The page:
Osler’s desk

Sir William Osler was probably one of the most prolific, most loved and most respected physicians in American history.  Osler is credited with the concept of journal clubs, with being responsible for bringing medical students onto the wards for “clinical clerkships” and for the structure of the modern medical residency.   Osler is also famous for quotes about medicine and teaching medicine.  But, for this post, I want to focus on something that recently caught my eye … his desk.  Osler wrote the first definitive textbook of Internal Medicine in the United States, The Principles and Practice of Medicine.  I can only assume that a lot of his writing took place at this desk:

Which made me look at my desk and think about desks in general.  There are many of us, particularly in the era of the laptop computer, who use our desks as storage space.  But maybe we are missing an opportunity.  What if, instead of stacking things on our desks, we actually created a space that made it easy to study, read, think and be creative?   Organizing your desk will unquestionably lead to being more productive.  But being productive isn’t the only goal. It’s also important to create a space that makes you look forward to spending “non-productive” time thinking, dreaming and being creative.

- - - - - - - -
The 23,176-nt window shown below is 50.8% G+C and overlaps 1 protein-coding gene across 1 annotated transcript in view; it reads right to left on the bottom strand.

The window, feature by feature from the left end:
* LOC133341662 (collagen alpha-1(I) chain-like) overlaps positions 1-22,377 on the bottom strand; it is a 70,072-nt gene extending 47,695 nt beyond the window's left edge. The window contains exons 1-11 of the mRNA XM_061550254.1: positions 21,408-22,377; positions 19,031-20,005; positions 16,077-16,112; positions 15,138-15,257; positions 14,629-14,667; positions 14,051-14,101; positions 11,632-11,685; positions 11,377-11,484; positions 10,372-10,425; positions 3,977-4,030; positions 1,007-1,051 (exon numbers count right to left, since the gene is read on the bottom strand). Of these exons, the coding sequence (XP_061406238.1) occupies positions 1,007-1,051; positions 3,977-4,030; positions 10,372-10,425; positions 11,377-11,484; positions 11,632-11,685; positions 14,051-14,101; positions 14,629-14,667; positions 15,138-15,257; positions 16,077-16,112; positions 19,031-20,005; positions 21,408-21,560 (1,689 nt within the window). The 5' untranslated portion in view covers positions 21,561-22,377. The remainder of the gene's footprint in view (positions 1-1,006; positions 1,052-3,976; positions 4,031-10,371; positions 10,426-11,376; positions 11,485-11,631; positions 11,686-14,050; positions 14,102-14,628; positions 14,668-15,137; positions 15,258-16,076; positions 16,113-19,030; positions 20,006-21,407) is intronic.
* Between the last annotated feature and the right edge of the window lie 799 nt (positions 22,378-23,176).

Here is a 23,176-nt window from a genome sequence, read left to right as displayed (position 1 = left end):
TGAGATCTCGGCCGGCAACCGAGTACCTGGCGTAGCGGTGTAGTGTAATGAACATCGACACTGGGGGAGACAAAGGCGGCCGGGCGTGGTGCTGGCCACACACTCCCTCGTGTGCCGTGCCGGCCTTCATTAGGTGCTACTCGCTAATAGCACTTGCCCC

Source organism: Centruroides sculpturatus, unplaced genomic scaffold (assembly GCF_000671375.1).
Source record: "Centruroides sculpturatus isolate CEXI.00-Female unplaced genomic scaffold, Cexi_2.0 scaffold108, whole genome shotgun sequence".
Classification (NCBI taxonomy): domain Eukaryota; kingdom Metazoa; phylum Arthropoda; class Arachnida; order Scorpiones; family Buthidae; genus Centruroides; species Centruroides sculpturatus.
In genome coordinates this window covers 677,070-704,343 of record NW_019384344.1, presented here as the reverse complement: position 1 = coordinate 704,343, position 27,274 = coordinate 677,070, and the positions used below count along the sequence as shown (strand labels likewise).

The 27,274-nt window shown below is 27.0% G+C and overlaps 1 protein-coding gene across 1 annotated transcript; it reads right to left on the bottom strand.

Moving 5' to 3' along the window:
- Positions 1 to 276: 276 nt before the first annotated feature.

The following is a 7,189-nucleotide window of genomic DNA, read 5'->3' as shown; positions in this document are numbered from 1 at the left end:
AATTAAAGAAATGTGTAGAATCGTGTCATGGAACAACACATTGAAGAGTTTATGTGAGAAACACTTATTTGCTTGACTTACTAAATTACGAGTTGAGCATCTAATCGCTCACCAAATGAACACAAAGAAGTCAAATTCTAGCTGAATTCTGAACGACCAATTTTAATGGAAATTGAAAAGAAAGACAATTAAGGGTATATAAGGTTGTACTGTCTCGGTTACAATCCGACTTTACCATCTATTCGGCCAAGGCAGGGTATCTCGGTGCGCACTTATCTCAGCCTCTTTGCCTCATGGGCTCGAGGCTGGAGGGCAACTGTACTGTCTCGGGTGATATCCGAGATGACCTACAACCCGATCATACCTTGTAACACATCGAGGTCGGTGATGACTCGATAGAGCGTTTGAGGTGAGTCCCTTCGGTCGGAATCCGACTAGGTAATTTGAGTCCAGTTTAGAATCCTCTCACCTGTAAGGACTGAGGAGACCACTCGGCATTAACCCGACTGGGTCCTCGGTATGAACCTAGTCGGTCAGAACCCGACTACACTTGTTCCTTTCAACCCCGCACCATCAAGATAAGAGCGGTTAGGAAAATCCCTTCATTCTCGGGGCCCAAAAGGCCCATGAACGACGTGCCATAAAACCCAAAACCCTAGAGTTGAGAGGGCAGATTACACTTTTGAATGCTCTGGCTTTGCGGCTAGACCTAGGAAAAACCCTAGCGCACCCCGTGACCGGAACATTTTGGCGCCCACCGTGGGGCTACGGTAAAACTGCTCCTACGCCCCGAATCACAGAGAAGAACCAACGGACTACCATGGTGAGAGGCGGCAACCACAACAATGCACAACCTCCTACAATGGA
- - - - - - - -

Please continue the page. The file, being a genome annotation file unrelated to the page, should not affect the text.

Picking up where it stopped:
Organizing a desk.

  • Keep pens, highlighters, etc that you use in a holder – but only the ones you use.  Get rid of the pens that don’t really work, and the ones you don’t like.
  • Declutter the surface of the desk by hiding electronic wires, filing stacks of papers, etc
  • Keep a scratch notebook on the desk to replace scraps of paper.  Use it for phone messages, ideas, etc.
  • Keep the surface clear of everything except what you are working on (and put it away when you are done)
  • Position your computer screen so it’s ergonomic

Personalizing a desk (and the space it lives in)

  • Make sure you have a great (and very comfortable) chair.
  • Get a really good light.
  • Make sure the area is quiet
  • Keep the area decluttered to decrease visual “stress”
  • If you listen to music when you work, get good speakers for your computer (or a good sound system)
  • Put things in the space that motivate you – art, photos, quotes, etc

Tips for an organized desk from Productivity501.com

Organizing a desk to write from Wikihow.com

Choosing a writing space

3 thoughts on “Osler’s desk

  1. I can’t agree enough about the importance of a good chair. There are some things I will splurge on and other I won’t. Good mattress, good chair are are very important for good health and happiness. First thing I did when I moved into my new office, bought a high quality chair that I would be comfortable working out of all day.

  2. Pingback: From Pre-Med to Med: Making the Transition to Medical School | wellnessrounds

  3. Pingback: From Pre-Med to Med: Making the Transition to Medical School | Momentum - The Baylor College of Medicine Blog

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